In the wake of the recent presidential election, an outcome largely determined by voters seeking a change from the previous Democratic administration and—let’s be real—a Black family in the White House, we have increased instances of white nationalism.

Although the nation is aware of the reactionary elements being summoned by Donald Trump, none more nefarious than Stephen Bannon, equally menacing to our civil and human rights is the dangerous presence of right wing groups, the so-called alt-right, which we know is nothing more than extremists at the head of the retrenchment gradually emerging in the country.

Now we are told of a “Professor Watch List,” which is reminiscent of a political plague from the McCarthy era, a kind of “Big Brother” is watching you. On this list and under surveillance are college professors who allegedly “discriminate against conservative students and advance leftist propaganda in the classroom.” This watch list is a project of Turning Point USA, and on its website it proposes to expose professors who promote any ideas inimical to right wing philosophy and politics.

To date, the list includes 200 professors, and to prove it doesn’t discriminate, several of those listed are Black, including Jamaican author and teacher Marlon James, popular activist and attorney Gloria Brown Marshall, noted scholar and prolific author Gerald Horne, and George Yancy, who teaches philosophy at Emory University in Atlanta.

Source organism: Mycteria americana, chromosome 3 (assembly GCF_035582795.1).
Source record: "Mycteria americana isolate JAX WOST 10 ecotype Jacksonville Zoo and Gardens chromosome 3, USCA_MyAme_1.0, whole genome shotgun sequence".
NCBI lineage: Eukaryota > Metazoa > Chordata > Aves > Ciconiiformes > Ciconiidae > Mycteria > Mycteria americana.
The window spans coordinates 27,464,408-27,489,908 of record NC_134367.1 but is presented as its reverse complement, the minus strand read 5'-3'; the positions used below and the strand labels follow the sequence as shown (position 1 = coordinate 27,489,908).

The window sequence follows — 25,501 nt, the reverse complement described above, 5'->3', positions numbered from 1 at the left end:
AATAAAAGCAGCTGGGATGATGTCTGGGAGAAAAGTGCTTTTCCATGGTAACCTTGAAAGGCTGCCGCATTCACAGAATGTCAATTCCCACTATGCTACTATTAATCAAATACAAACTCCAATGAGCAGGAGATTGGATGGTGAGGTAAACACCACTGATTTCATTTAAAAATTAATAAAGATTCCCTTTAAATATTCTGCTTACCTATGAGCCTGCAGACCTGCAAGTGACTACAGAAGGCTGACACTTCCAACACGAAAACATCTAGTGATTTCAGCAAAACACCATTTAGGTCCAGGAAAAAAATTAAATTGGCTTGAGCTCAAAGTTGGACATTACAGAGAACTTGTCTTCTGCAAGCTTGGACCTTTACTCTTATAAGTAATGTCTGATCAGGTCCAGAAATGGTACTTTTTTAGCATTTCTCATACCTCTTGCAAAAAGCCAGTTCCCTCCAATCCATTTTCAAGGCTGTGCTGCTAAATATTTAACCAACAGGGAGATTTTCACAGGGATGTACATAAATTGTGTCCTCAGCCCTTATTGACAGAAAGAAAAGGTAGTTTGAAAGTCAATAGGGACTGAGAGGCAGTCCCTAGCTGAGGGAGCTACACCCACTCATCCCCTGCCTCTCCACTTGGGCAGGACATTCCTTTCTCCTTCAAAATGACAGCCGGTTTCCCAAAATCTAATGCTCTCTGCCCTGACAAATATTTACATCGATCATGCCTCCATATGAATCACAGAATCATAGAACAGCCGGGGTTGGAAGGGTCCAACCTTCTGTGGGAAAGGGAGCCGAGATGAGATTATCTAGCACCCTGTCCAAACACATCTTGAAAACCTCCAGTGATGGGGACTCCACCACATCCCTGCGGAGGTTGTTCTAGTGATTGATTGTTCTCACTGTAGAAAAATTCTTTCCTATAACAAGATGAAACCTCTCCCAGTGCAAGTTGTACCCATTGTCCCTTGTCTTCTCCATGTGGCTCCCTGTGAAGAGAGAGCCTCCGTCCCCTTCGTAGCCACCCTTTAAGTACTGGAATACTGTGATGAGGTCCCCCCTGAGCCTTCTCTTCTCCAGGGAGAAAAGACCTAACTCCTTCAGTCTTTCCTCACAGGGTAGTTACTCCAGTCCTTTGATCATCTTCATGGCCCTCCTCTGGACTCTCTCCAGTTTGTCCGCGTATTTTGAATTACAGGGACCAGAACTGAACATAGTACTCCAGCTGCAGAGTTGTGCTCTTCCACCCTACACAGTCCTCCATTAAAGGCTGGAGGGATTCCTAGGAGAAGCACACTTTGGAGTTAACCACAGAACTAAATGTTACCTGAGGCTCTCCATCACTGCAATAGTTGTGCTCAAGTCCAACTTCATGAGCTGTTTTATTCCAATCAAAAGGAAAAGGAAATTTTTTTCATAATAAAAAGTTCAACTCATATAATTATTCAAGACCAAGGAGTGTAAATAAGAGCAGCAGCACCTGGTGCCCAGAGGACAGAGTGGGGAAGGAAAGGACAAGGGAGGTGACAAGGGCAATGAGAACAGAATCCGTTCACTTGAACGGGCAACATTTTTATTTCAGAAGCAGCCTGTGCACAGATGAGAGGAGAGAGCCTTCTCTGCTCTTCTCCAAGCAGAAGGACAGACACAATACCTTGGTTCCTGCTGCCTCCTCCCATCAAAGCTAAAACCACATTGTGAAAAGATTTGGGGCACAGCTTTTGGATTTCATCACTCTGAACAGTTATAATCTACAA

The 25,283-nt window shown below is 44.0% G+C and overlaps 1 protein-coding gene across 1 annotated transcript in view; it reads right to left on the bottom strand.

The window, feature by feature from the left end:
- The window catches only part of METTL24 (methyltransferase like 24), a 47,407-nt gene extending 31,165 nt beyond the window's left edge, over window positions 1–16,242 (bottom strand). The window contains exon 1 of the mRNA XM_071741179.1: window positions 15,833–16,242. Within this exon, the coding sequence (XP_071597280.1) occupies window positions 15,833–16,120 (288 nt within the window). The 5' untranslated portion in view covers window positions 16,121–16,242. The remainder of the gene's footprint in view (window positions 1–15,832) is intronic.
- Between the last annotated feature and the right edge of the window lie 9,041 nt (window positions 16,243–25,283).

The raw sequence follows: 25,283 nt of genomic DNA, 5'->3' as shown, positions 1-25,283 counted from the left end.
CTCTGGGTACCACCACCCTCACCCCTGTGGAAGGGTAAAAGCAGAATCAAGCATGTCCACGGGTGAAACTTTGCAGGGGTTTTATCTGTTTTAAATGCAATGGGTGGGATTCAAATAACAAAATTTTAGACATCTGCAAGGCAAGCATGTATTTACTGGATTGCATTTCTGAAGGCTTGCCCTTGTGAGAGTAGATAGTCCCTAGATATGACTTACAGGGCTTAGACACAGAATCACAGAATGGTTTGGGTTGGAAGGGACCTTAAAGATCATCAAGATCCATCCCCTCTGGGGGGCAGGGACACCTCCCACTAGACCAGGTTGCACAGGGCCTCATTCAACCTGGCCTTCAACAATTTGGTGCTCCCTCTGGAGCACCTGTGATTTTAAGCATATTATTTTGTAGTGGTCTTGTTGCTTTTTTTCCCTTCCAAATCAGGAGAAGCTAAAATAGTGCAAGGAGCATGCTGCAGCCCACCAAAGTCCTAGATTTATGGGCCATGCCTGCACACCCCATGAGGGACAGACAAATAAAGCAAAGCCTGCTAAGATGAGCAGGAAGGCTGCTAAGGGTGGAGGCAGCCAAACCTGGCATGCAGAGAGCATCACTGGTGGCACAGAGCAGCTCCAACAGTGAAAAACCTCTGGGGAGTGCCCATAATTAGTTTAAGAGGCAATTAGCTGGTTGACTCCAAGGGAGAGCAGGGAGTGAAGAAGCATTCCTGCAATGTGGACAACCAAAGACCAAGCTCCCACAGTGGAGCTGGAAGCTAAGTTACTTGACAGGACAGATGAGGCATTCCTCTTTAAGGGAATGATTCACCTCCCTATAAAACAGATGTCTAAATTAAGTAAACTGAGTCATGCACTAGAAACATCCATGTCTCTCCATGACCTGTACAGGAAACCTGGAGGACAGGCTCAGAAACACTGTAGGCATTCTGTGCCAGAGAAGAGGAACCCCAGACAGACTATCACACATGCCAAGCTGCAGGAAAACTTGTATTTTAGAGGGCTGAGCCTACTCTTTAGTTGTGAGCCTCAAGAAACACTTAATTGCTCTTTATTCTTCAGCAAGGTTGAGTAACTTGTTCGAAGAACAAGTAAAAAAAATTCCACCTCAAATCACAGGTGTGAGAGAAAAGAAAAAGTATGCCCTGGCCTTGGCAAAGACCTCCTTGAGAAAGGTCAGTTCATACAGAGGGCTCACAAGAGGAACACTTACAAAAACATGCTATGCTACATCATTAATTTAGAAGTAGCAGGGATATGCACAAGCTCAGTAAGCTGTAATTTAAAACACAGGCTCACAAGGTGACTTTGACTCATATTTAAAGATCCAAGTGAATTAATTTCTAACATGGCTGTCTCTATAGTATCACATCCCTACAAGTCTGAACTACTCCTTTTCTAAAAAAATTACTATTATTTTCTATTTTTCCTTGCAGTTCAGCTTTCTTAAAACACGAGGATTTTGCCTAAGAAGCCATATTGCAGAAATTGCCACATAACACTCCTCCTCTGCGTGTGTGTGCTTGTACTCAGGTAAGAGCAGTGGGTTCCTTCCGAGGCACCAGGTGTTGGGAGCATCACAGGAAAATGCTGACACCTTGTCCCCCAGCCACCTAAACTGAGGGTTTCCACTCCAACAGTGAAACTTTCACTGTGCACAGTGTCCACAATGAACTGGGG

In The New York Times Sunday, Yancy fired off a response to being cited on the list in an op-ed entitled, “I Am a Dangerous Professor.” Yancy invoked George Orwell’s novel “1984” and compared this recent intrusion to Cointelpro, the counter intelligence program devised by the FBI to suppress or eradicate any form of Black militancy and to prevent the rise of a “Black Messiah.”

Back then, the FBI was primarily targeting the Black Panther Party, and it’s rather ironic that all of this is occurring on the anniversary of the assassination of Fred Hampton and Mark Clark by the Chicago police in 1969.

“I was engulfed by a feeling of righteous indignation, even anger,” Yancy wrote. “The list maker would rather that we run in shame after having been called out. Yet I was reminded of the novel ‘The Bluest Eye,’ in which Toni Morrison wrote that anger was better than shame: ‘There is a sense of being in anger. A reality and presence. An awareness of worth.’ The anger I experienced was also—in the words the poet and theorist Audre Lorde used to describe the erotic—‘a reminder of my capacity for feeling.’ It is that feeling that is disruptive of the Orwellian gestures embedded in the Professor Watch List. Its devotees would rather I become numb, afraid and silent. However, it is the anger that I feel that functions as a saving grace, a place of being.”

Obviously, professor Yancy is not about to be cowed and silenced, and is apparently honored to be designated a “dangerous” teacher. “Well, if it is dangerous to teach my students to love their neighbors, to think and rethink constructively and ethically about who their neighbors are, and how they have been taught to see themselves as disconnected and neoliberal subjects, then, yes, I am dangerous, and what I teach is dangerous,” he concluded.

We are sure to hear from others on the list, and it won’t be surprising if they express sentiments in keeping with Yancy’s. In fact, we may hear from a few who may be disappointed that they are not on the list.